MARYLAND

Government Shutdown 2013: Church food pantry helps furloughed workers

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HUNTINGTOWN, Md. (WJLA) - Just days after the shutdown started, food pantry workers at a Calvert County church said they started getting phone calls and emails from furloughed federal workers asking for help. Nearly a week later, they welcomed them to a special food distribution event on Monday afternoon.

Federal worker Cliff Vodeicka came to pick up food. He said, “Let's hope the guys on the Hill can get this taken care of and get us back to work. Because we all work paycheck to paycheck sometimes.”

With support from the organization End Hunger In Calvert County – the Chesapeake Church food pantry planned to open its doors to federal workers starting at two o'clock.

But many came early, even stood outside in heavy rain. And by 1:55 p.m., volunteers had already served 20 families.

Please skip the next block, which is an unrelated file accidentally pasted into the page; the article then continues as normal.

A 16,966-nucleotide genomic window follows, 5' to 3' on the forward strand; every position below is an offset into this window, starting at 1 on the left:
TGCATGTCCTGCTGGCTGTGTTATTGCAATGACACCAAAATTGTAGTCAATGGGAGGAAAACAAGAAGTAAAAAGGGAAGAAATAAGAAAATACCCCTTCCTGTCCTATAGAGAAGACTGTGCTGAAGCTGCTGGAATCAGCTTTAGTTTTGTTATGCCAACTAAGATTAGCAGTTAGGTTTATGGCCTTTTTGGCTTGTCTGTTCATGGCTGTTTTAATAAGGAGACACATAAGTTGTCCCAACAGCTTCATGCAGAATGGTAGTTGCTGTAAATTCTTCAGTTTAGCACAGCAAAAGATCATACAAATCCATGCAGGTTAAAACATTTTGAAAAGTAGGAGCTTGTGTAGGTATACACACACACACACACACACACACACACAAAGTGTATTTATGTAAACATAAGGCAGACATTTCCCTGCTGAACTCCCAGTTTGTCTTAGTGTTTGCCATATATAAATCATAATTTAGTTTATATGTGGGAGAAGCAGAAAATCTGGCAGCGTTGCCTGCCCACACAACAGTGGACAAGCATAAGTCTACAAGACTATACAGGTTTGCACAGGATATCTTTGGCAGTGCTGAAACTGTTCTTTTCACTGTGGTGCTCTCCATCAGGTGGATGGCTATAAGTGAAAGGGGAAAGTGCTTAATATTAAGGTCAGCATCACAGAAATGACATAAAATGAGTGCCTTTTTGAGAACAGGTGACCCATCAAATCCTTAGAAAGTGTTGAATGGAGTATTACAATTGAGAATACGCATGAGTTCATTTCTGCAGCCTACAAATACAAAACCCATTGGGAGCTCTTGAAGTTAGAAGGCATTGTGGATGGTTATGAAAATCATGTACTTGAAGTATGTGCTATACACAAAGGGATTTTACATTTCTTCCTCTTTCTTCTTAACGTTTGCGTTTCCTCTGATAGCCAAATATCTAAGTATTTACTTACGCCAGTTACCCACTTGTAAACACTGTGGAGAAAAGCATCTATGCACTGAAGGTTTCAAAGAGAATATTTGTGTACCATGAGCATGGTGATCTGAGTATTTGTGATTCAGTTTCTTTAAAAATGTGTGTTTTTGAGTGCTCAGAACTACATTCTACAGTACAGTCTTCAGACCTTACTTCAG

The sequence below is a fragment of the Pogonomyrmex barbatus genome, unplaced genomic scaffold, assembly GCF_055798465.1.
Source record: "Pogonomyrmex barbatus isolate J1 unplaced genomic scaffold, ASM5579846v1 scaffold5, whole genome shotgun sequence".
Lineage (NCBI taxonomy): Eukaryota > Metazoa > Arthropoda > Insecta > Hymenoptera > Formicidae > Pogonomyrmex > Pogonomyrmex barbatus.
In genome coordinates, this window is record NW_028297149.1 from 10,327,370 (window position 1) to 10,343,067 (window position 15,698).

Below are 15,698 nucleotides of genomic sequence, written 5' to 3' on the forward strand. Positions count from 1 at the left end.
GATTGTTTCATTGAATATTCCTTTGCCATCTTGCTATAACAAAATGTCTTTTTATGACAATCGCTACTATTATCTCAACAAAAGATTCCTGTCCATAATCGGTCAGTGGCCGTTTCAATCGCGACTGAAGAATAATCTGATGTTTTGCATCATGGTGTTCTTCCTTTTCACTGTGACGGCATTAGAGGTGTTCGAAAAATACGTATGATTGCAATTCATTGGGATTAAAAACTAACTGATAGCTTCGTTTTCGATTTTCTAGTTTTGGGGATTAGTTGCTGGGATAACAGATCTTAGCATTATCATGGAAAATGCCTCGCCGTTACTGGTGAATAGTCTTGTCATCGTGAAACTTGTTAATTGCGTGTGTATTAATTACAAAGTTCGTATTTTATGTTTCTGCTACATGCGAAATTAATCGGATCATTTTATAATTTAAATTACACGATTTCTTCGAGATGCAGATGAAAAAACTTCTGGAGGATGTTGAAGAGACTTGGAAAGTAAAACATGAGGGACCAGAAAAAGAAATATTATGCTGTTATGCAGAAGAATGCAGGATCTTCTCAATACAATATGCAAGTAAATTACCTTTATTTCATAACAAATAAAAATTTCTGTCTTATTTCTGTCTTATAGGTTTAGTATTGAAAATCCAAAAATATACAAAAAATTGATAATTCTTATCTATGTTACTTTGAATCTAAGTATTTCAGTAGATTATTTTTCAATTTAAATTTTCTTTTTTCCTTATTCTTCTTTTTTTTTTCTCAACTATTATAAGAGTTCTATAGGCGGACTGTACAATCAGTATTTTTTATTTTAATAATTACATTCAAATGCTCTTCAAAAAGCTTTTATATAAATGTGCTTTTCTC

Food pantry manager Debbie Weber said that just shows how desperate families are feeling. “People are hurting,” she said. “And they're just not sure who to turn to.”

No I.D.s were checked to verify government employment. Instead, visitors were greeted with shopping bags and smiles.

Program Director Robin Brungard said, “Our philosophy is, if you come in and say you have a need, we're going to serve you.”

Many of the federal workers who showed up said they had never visited a food pantry before – never thought they would need to ask for help. Even though they could use help during this shutdown, they said they still felt conflicted about it.

“It's humbling. It really is,” said Vodeicka. “I see people going through here and hoped I'd never need to do it but here I am.... God is taking care of us, so we're here to let him take care of us.”

Kelly Hauhn has volunteered at the food pantry four years. But for the first time, she ended her volunteer shift on Monday taking a bag for herself. A Department of Agriculture employee, she too has been furloughed.

Hauhn said, “It's outside your comfort zone because you don't expect it.”

Chesapeake Church Senior Pastor Robert Hahn said he hopes lawmakers in Washington will see the pain their causing and realize hunger is a bi-partisan issue.

The pastor said, “Both sides are worrying about their political future and they're forgetting the human present. So we're here to stand in that gap.”

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